New Law concerning Citizenship for Children of Military Members and U.S. Government Employees Stationed Overseas
On Sept. 18, 2020, the USCIS updated their policy guidance on residency requirements under Sec. 320 of the Immigration and Nationality Act (INA) to comply with the recently enacted Citizenship for Children of Military Members and Civil Servants Act.
Previously, a foreign-born child automatically acquires U.S. citizenship if the child (1) has at least one parent who is a citizen, (2) is less than 18 years old, and (3) is residing in the U.S. in the citizen parent’s legal and physical custody pursuant to a lawful admission for permanent residence.
Under the new law, a foreign-born child of a U.S. citizen member of the Armed Forces or government employee may automatically acquire U.S. citizenship even if the child is not residing in the U.S. The residency requirement is fulfilled if a foreign-born child is (1) living in the legal and physical custody of the citizen Armed Services member or government employee who has been stationed abroad (or the accompanying spouse of such a citizen), and (2) lawfully admitted for permanent residence in the U.S.
As of March 2020, U.S. citizen parents who are military or U.S. government employees or spouses of the same, and are stationed outside the U.S., can file for a Certificate of Citizenship, for children residing outside the U.S. because their children, if eligible under the new INA 320(c), are exempt from the residency requirement. Upon meeting the requirements and traveling to the U.S. to complete the process, the child will obtain a Certificate of Citizenship.
O-1 nonimmigrant status is available for aliens of “extraordinary ability” in the sciences, arts, business, education, and athletics, and aliens with a record of “extraordinary achievement” in the motion picture or television industry, who are coming to the United States temporarily to work in their area of ability or achievement.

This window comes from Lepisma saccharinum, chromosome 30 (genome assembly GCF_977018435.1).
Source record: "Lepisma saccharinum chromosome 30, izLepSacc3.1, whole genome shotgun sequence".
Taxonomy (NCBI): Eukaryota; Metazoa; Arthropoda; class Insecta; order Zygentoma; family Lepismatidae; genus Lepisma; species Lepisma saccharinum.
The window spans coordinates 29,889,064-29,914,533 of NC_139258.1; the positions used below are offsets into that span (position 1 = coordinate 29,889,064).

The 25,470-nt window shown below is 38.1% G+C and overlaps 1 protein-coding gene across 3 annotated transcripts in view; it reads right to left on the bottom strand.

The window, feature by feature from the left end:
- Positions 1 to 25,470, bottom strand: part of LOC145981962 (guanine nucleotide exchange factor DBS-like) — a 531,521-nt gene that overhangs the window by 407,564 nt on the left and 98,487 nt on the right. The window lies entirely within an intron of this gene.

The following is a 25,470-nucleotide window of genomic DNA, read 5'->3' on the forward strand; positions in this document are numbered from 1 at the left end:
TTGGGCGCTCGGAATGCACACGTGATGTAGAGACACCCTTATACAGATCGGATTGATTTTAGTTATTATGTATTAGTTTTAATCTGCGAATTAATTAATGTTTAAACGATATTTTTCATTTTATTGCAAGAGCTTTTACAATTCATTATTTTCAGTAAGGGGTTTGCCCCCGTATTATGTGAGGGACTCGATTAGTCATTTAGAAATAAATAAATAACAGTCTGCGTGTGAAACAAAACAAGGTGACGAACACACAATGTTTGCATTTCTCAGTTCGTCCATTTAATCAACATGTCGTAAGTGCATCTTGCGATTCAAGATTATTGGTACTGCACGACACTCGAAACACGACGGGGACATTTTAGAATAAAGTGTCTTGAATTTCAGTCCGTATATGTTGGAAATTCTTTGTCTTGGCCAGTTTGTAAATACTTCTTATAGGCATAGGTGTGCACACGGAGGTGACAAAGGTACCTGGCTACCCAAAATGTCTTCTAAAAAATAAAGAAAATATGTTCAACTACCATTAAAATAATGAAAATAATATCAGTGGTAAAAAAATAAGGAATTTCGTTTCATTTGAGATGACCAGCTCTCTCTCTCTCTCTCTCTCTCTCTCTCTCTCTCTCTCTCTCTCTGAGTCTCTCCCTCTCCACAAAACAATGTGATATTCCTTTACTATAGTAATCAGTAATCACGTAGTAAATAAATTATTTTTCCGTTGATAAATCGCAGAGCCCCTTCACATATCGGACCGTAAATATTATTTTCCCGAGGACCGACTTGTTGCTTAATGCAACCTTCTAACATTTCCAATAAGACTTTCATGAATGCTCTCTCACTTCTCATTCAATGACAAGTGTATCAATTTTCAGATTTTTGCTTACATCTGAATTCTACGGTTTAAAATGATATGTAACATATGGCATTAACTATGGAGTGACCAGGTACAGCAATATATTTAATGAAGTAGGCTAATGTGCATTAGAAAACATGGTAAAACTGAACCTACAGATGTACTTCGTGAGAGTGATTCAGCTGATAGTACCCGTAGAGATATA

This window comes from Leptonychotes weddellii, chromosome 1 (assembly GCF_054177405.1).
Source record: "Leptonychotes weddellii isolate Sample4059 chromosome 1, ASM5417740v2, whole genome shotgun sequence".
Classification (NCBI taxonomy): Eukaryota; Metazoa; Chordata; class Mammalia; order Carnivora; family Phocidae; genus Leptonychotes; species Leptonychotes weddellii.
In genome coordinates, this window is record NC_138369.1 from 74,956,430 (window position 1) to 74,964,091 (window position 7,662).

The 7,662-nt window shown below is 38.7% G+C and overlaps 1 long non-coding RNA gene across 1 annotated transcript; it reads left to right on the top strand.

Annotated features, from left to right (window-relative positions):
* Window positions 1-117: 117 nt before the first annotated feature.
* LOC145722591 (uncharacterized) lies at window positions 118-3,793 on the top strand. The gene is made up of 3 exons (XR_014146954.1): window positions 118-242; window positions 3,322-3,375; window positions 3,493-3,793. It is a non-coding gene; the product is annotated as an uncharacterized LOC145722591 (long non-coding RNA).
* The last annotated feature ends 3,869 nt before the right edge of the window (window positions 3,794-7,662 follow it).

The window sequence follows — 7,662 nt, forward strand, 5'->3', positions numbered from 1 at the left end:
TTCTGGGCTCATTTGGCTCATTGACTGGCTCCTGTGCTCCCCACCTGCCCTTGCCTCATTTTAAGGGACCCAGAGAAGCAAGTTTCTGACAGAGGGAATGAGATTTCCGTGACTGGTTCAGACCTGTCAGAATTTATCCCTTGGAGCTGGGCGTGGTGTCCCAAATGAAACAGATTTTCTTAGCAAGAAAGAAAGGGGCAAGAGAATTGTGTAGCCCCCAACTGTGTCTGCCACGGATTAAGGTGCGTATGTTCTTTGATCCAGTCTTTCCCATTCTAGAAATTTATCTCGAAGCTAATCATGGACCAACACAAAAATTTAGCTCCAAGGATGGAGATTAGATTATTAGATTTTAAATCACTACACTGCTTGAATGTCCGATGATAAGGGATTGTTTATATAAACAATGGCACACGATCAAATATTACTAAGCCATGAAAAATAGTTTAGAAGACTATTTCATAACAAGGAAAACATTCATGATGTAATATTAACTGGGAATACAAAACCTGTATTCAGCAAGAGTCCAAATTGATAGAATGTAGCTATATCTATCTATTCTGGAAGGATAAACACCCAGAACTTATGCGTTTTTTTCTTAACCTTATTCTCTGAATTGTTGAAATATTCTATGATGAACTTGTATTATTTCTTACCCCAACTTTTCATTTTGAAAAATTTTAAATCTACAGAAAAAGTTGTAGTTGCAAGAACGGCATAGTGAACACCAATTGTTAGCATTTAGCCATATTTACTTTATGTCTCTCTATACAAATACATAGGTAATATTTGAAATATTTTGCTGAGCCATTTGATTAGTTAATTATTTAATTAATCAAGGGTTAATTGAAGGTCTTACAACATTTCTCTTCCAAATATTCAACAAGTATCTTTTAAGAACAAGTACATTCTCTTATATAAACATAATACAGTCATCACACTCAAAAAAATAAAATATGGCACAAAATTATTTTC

O-2 nonimmigrant status is available for essential support personnel coming solely to assist an O-1 artist or athlete.
The new section expands evaluation guidelines on evaluating O-1 eligibility, including the petitioner has satisfied the evidentiary criteria and established that the beneficiary has extraordinary ability or extraordinary achievement, as applicable. It also clarifies when a petitioner may rely upon “comparable evidence” to meet the requirements for certain O-1 beneficiaries.
USCIS is also incorporating existing guidance relating to certain nonimmigrant athletes, coaches and entertainers (otherwise known as the P-1, P-2, and P-3 nonimmigrant classifications), and their essential support personnel.
Starting August 31, 2020, Form I-192 and Form I-765 filed in connection with a Form I-918 will be filed at the Nebraska Service Center, in addition to the Vermont Service Center. To be safe, always check the “where to file” section of any USCIS form you are using.
Companies interested in bringing in workers from abroad under the H1b program must be aware of the increasing trend in H1b visa denials and adequately prepare their applications.